In the very near future, video conferencing will be so good that people will no longer have to commute to work. 

Actually, the technology is already so good, that the above prediction is now a reality at most companies. Not only that, some organizations are finding employees even prefer to jump on a conference call with people inside their building, rather than navigate the two or three floors for a face-to-face meeting.

It’s a state of affairs that LinkedIn’s Brett Hautop believes is laying the foundation for corporate real estate’s biggest challenge yet. 

"I've been telling people that my job over the next five years is going to be convincing people to come to work."

“I've been telling people that my job over the next five years is going to be convincing people to come to work,” the company’s Head of Global Design and Build said. “I still strongly believe that there is real value in physical human interaction and being in the same place at the same time. But we have to give people compelling reasons. They should leave at the end of the day and feel like it was worth them coming in.

Brett Hautop speaking at WorkSpaces

Exactly how companies should go about building these compelling environments in an age of tech-driven disruption was a major focus at the inaugural WorkSpaces retreat held in Palm Springs… a task fast becoming trickier to achieve as employee expectations evolve. 

In order to accommodate these increasingly complex needs and attract the best talent, a lot of talk at the three-day event revolved around the imperative for corporate real estate professionals to transform in tandem with the change at hand.

“How do we make people productive? How do we measure productivity? How do we enable it?” asked Lorri Rowlandson, SVP, Strategy and Innovation at BGIS. “As a real estate professional, I never thought we would be diving into topics like workplace psychology. Our industry has pivoted to be less about the building and the asset and more about the people inside and how we animate them.”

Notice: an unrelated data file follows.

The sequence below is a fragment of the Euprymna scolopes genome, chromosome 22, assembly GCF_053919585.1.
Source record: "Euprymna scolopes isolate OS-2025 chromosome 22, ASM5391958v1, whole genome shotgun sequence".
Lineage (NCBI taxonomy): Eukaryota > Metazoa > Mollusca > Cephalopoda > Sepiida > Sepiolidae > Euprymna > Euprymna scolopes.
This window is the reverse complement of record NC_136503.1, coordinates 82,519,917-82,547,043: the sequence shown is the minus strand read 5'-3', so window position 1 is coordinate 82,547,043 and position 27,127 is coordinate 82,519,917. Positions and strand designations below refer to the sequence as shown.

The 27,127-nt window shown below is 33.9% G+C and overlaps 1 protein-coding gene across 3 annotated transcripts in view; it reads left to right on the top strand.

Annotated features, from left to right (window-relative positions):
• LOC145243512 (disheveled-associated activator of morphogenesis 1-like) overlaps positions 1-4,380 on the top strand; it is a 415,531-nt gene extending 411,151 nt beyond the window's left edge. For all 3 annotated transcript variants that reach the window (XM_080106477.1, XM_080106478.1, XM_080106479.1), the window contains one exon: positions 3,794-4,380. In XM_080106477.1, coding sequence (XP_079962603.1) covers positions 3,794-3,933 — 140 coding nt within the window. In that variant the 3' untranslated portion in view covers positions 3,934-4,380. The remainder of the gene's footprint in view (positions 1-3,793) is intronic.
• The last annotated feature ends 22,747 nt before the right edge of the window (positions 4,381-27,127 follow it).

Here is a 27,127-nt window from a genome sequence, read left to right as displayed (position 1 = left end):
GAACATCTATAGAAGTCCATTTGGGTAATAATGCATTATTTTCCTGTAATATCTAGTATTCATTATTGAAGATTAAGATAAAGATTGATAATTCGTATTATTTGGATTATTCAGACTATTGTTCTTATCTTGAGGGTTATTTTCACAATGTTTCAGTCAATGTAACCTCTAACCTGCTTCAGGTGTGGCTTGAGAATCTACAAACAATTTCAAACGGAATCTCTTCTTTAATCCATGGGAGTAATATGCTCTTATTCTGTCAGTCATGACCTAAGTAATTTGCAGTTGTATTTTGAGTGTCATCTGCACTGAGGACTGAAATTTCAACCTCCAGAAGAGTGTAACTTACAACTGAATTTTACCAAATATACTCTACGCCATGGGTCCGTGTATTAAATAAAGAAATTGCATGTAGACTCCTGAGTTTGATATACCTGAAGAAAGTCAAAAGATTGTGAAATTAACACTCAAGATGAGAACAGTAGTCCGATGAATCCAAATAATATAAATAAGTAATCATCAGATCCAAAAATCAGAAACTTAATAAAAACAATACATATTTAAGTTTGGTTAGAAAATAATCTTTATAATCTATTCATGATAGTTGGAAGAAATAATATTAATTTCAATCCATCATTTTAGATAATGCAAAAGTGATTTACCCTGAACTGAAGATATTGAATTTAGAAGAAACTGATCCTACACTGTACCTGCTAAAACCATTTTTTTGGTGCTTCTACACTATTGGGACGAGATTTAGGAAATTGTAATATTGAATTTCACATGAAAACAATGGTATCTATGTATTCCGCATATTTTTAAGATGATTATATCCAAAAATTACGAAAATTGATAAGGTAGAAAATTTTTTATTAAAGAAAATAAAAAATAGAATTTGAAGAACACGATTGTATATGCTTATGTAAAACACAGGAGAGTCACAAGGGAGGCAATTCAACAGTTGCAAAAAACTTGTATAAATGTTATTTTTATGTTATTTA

Enriching People’s Lives: The New Creed of CRE

This expanding emphasis on people is something Uber’s Workplace and Real Estate team has certainly been thinking about. During a State of the Industry discussion alongside executives from Google and Slack, the company’s Head of Global Design and Experience highlighted the challenges around relocating thousands of employees to its new HQ in San Francisco’s Mission Bay. 

“You want to produce something at the end that enriches people's lives,” Tracie Kelly said. “That’s what keeps me up at night. How do we build that seamless experience for everyone?” 

"You want to produce something at the end that enriches people's lives."

Using the built environment to combat work-related stress was also in the spotlight at WorkSpaces. In a joint presentation with GoDaddy’s VP of Global Real Estate, Calvin Crowder, author Rex Miller drew upon Harvard research: “76 percent of employees report work as the number one cause of high or very high stress.” This, in turn, contributes significantly to the development of chronic disease and unhealthy coping behaviors like drug and food addiction, ultimately increasing healthcare costs and bruising an organization’s bottom line. President of the International WELL Building Institute President, Rachel Gutter, echoed the severity of the situation — if companies fail to invest in workplace design that promotes better health, they will suffer dearly.

“We're getting to a point where if you're not pursuing health and wellbeing strategies and wellness-related certifications for your workplace, you're really going to be seen as being behind,” she said. “Employees themselves are demanding those types of commitments from the organizations recruiting them.”

Building Community and Purpose